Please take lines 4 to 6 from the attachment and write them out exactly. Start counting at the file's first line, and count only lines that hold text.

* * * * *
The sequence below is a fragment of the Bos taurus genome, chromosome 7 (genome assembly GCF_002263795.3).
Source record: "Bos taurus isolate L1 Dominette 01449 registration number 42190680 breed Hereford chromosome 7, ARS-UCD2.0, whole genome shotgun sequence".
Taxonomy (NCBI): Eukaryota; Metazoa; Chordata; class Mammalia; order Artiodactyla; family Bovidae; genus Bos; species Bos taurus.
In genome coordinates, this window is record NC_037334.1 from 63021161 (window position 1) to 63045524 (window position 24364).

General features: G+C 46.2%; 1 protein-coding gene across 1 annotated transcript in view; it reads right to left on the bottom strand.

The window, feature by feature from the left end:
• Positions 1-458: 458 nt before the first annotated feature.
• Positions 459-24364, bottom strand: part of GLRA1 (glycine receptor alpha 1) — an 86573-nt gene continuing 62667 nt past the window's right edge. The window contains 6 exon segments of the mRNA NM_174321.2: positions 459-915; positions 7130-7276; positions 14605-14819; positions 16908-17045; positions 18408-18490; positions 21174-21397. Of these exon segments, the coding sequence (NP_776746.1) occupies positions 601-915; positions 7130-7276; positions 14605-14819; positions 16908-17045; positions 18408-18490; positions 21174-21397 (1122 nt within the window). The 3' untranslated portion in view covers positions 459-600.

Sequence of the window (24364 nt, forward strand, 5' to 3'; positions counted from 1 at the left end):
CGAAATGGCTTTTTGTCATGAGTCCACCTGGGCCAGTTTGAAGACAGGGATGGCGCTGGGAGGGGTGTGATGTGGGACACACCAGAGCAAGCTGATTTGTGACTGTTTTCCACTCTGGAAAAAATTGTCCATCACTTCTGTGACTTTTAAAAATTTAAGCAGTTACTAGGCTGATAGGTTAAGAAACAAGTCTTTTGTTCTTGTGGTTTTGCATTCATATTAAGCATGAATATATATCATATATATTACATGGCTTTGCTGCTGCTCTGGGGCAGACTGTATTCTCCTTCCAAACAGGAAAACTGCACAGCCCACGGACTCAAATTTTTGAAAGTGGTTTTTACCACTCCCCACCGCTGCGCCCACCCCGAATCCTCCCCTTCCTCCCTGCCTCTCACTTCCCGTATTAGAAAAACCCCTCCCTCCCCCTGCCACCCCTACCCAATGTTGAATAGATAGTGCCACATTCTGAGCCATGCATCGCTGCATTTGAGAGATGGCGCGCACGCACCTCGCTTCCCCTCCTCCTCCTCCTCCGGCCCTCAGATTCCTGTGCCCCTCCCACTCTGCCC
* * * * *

In genome coordinates, this window is record NC_037334.1 from 63021161 (window position 1) to 63045524 (window position 24364).

General features: G+C 46.2%; 1 protein-coding gene across 1 annotated transcript in view; it reads right to left on the bottom strand.

The window, feature by feature from the left end: